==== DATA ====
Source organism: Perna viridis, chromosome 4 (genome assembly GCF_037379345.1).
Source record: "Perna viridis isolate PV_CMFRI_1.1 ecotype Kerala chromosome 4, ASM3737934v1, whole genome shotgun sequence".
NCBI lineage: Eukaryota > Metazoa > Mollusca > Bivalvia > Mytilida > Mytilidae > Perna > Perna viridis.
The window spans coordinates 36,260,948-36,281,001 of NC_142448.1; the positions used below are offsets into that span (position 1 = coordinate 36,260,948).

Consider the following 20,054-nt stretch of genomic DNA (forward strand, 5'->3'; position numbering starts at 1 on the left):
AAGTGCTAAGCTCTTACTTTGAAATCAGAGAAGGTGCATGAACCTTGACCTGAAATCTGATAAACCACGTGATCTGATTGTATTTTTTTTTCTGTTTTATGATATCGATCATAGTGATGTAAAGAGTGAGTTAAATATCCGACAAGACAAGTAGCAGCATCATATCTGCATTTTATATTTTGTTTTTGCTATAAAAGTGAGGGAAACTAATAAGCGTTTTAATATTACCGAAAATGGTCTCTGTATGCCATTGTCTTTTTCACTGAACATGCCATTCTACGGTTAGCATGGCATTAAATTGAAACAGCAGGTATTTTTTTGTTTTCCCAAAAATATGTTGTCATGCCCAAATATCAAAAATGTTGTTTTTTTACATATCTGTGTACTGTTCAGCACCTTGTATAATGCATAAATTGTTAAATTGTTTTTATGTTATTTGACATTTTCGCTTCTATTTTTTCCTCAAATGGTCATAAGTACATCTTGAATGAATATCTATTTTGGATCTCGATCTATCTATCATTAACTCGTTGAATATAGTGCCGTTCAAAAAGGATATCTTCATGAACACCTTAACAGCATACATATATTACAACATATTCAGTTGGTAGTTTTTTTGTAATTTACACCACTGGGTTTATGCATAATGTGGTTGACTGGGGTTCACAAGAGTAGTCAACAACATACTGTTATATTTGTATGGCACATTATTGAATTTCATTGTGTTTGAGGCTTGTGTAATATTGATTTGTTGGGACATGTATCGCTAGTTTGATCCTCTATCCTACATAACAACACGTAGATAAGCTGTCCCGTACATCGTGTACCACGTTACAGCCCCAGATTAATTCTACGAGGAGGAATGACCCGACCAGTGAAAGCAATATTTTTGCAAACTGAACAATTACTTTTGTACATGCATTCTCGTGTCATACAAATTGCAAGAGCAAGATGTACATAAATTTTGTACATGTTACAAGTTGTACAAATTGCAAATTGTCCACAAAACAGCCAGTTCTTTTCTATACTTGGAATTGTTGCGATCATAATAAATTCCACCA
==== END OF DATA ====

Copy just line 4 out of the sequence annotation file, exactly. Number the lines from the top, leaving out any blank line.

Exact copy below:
The window spans coordinates 36,260,948-36,281,001 of NC_142448.1; the positions used below are offsets into that span (position 1 = coordinate 36,260,948).